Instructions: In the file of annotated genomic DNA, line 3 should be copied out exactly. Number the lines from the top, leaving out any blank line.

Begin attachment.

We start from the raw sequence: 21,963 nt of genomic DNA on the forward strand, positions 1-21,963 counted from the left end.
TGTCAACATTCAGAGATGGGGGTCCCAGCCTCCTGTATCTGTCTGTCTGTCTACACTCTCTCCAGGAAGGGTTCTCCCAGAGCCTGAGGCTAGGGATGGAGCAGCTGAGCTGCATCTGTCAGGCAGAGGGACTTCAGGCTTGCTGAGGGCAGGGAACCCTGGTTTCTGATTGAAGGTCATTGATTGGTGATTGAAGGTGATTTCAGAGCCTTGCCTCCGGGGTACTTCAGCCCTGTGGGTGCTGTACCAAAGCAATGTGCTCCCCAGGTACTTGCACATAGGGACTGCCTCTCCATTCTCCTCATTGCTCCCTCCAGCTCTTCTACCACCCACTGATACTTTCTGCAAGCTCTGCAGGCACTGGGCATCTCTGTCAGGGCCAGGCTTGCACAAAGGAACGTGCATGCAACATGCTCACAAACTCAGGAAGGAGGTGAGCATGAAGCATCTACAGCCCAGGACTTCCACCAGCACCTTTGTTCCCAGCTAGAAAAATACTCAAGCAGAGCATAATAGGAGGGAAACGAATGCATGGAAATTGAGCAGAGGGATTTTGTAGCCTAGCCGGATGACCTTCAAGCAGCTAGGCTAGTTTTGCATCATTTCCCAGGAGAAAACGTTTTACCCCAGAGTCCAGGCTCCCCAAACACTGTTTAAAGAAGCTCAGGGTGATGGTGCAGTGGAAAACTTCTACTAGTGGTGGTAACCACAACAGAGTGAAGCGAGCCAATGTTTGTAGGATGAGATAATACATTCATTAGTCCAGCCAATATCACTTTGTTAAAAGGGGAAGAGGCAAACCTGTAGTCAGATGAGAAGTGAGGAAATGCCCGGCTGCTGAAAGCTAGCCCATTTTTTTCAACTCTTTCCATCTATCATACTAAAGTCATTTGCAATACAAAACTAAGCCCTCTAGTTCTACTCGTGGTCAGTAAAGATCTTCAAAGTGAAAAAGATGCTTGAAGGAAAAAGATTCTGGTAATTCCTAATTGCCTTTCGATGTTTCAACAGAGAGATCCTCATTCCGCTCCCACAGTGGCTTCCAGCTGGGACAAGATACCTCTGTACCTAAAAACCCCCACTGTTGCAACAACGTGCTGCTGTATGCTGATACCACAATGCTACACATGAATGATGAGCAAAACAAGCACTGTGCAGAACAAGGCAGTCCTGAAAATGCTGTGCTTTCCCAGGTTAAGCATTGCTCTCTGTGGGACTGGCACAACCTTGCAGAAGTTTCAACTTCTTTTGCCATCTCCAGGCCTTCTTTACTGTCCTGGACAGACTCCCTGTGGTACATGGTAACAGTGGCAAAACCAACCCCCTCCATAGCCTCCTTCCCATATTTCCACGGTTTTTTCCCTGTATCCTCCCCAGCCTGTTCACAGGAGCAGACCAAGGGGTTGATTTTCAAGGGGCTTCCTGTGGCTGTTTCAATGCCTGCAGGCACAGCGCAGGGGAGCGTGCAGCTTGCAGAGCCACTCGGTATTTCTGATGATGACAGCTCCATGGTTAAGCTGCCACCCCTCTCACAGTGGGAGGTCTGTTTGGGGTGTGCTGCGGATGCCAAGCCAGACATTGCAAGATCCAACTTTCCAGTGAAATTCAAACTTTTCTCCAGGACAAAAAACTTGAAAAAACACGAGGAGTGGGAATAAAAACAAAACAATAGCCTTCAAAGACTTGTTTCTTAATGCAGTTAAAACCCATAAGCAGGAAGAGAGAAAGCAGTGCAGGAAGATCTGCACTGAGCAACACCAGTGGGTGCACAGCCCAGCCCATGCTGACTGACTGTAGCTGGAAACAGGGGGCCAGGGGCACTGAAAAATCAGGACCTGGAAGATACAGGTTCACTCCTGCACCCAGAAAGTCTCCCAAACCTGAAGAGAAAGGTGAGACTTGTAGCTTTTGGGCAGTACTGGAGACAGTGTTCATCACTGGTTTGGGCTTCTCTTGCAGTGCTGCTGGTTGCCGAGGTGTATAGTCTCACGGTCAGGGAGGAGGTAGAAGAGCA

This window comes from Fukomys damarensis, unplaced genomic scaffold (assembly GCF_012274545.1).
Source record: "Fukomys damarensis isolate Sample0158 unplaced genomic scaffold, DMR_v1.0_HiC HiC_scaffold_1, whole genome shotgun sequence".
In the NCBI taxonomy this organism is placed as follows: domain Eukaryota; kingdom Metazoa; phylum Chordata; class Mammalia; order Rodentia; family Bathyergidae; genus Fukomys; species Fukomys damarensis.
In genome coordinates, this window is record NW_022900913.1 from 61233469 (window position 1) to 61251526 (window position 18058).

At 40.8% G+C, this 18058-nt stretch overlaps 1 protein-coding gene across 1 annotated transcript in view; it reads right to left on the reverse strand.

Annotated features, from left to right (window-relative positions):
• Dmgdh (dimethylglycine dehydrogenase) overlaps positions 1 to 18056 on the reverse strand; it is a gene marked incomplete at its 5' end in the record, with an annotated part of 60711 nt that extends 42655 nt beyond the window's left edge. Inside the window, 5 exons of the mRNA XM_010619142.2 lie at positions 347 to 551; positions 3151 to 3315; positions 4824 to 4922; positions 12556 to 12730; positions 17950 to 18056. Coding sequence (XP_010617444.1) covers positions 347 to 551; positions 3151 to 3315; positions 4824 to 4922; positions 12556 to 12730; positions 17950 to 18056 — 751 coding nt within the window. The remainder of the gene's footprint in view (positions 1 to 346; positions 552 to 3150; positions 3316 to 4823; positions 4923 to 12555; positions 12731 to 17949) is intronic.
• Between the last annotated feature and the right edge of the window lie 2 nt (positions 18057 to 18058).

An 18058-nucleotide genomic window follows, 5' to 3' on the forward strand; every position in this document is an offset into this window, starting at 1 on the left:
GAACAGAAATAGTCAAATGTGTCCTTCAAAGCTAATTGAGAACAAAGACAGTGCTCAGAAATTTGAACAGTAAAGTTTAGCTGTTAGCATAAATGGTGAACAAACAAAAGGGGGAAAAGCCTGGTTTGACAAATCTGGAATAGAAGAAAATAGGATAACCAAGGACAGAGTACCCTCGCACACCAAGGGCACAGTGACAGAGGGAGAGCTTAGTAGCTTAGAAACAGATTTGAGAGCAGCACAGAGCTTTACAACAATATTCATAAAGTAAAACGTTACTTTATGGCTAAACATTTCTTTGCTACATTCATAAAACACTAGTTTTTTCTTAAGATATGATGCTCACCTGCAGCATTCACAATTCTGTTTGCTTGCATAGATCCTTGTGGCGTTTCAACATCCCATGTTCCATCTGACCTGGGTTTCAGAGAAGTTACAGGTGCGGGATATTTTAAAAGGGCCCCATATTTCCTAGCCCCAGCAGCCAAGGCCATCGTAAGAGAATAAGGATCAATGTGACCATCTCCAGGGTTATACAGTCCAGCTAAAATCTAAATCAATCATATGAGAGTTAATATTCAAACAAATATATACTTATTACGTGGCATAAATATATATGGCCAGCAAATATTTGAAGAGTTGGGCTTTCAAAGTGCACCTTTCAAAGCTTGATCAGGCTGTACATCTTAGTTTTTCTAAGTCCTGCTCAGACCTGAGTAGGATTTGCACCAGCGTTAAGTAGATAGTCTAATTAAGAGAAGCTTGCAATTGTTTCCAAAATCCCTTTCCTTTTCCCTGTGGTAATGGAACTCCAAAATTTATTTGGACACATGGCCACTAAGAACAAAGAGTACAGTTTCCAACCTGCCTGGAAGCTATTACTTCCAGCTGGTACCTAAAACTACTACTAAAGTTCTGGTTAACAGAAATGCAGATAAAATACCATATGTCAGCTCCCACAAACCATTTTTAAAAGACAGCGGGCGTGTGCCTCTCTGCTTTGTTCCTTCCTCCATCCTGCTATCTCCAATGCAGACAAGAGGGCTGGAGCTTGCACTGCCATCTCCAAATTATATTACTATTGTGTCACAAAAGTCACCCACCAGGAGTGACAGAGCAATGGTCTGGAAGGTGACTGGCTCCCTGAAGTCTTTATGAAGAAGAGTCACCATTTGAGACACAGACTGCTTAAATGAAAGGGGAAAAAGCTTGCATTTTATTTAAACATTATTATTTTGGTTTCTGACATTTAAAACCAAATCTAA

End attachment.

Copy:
This window comes from Fukomys damarensis, unplaced genomic scaffold (assembly GCF_012274545.1).